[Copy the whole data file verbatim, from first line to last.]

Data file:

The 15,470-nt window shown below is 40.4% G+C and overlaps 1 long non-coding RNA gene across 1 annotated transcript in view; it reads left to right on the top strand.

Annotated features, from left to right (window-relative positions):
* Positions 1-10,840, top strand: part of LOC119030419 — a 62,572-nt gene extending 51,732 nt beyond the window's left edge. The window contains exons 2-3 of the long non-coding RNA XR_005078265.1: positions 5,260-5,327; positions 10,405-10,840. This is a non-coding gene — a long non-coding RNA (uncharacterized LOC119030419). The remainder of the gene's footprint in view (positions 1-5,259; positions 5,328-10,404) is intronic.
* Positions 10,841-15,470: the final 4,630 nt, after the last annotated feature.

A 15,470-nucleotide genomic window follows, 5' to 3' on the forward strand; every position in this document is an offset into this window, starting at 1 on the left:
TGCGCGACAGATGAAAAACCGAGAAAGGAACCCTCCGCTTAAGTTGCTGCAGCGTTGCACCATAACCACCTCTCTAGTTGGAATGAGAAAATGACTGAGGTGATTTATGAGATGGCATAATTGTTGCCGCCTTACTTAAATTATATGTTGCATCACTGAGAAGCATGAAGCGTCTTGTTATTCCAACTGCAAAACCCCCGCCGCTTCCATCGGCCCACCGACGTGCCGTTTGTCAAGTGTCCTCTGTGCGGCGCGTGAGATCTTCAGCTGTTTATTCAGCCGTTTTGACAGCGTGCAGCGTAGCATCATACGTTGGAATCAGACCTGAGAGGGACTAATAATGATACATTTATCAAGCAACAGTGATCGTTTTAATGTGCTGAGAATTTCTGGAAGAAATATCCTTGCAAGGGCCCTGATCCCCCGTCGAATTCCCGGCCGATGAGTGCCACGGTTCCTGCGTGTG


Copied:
The 15,470-nt window shown below is 40.4% G+C and overlaps 1 long non-coding RNA gene across 1 annotated transcript in view; it reads left to right on the top strand.

Annotated features, from left to right (window-relative positions):
* Positions 1-10,840, top strand: part of LOC119030419 — a 62,572-nt gene extending 51,732 nt beyond the window's left edge. The window contains exons 2-3 of the long non-coding RNA XR_005078265.1: positions 5,260-5,327; positions 10,405-10,840. This is a non-coding gene — a long non-coding RNA (uncharacterized LOC119030419). The remainder of the gene's footprint in view (positions 1-5,259; positions 5,328-10,404) is intronic.
* Positions 10,841-15,470: the final 4,630 nt, after the last annotated feature.

A 15,470-nucleotide genomic window follows, 5' to 3' on the forward strand; every position in this document is an offset into this window, starting at 1 on the left:
TGCGCGACAGATGAAAAACCGAGAAAGGAACCCTCCGCTTAAGTTGCTGCAGCGTTGCACCATAACCACCTCTCTAGTTGGAATGAGAAAATGACTGAGGTGATTTATGAGATGGCATAATTGTTGCCGCCTTACTTAAATTATATGTTGCATCACTGAGAAGCATGAAGCGTCTTGTTATTCCAACTGCAAAACCCCCGCCGCTTCCATCGGCCCACCGACGTGCCGTTTGTCAAGTGTCCTCTGTGCGGCGCGTGAGATCTTCAGCTGTTTATTCAGCCGTTTTGACAGCGTGCAGCGTAGCATCATACGTTGGAATCAGACCTGAGAGGGACTAATAATGATACATTTATCAAGCAACAGTGATCGTTTTAATGTGCTGAGAATTTCTGGAAGAAATATCCTTGCAAGGGCCCTGATCCCCCGTCGAATTCCCGGCCGATGAGTGCCACGGTTCCTGCGTGTG